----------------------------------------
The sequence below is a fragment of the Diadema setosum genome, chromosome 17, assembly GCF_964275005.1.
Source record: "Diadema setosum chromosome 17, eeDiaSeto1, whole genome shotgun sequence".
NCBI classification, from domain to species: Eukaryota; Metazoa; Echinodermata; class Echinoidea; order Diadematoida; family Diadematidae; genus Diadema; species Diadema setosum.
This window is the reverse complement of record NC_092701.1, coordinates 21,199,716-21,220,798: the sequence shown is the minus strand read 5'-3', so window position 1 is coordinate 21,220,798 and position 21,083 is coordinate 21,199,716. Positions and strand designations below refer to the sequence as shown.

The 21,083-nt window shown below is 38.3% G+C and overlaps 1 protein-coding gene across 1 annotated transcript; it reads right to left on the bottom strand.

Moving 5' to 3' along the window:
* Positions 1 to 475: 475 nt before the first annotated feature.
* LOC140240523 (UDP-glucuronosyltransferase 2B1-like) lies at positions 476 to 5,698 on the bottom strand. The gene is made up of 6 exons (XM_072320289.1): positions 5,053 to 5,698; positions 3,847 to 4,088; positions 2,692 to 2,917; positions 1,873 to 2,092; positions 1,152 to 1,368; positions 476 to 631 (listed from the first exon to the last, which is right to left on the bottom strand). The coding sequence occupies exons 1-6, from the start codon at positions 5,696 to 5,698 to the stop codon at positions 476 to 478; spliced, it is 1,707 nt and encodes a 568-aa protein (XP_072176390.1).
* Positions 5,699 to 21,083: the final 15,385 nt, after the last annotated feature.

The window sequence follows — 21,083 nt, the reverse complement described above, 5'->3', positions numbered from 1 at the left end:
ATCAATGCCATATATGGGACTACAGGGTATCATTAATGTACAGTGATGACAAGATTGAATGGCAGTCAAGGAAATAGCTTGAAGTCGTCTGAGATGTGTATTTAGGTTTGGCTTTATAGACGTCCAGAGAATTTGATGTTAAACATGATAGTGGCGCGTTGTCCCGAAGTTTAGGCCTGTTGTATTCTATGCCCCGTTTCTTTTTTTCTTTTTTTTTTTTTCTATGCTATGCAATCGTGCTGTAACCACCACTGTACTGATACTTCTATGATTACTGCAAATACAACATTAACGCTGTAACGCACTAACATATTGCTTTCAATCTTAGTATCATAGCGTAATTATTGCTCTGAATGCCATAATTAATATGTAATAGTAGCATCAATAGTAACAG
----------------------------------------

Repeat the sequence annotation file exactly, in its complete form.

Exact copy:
The sequence below is a fragment of the Diadema setosum genome, chromosome 17, assembly GCF_964275005.1.
Source record: "Diadema setosum chromosome 17, eeDiaSeto1, whole genome shotgun sequence".
NCBI classification, from domain to species: Eukaryota; Metazoa; Echinodermata; class Echinoidea; order Diadematoida; family Diadematidae; genus Diadema; species Diadema setosum.
This window is the reverse complement of record NC_092701.1, coordinates 21,199,716-21,220,798: the sequence shown is the minus strand read 5'-3', so window position 1 is coordinate 21,220,798 and position 21,083 is coordinate 21,199,716. Positions and strand designations below refer to the sequence as shown.

The 21,083-nt window shown below is 38.3% G+C and overlaps 1 protein-coding gene across 1 annotated transcript; it reads right to left on the bottom strand.

Moving 5' to 3' along the window:
* Positions 1 to 475: 475 nt before the first annotated feature.
* LOC140240523 (UDP-glucuronosyltransferase 2B1-like) lies at positions 476 to 5,698 on the bottom strand. The gene is made up of 6 exons (XM_072320289.1): positions 5,053 to 5,698; positions 3,847 to 4,088; positions 2,692 to 2,917; positions 1,873 to 2,092; positions 1,152 to 1,368; positions 476 to 631 (listed from the first exon to the last, which is right to left on the bottom strand). The coding sequence occupies exons 1-6, from the start codon at positions 5,696 to 5,698 to the stop codon at positions 476 to 478; spliced, it is 1,707 nt and encodes a 568-aa protein (XP_072176390.1).
* Positions 5,699 to 21,083: the final 15,385 nt, after the last annotated feature.

The window sequence follows — 21,083 nt, the reverse complement described above, 5'->3', positions numbered from 1 at the left end:
ATCAATGCCATATATGGGACTACAGGGTATCATTAATGTACAGTGATGACAAGATTGAATGGCAGTCAAGGAAATAGCTTGAAGTCGTCTGAGATGTGTATTTAGGTTTGGCTTTATAGACGTCCAGAGAATTTGATGTTAAACATGATAGTGGCGCGTTGTCCCGAAGTTTAGGCCTGTTGTATTCTATGCCCCGTTTCTTTTTTTCTTTTTTTTTTTTTCTATGCTATGCAATCGTGCTGTAACCACCACTGTACTGATACTTCTATGATTACTGCAAATACAACATTAACGCTGTAACGCACTAACATATTGCTTTCAATCTTAGTATCATAGCGTAATTATTGCTCTGAATGCCATAATTAATATGTAATAGTAGCATCAATAGTAACAG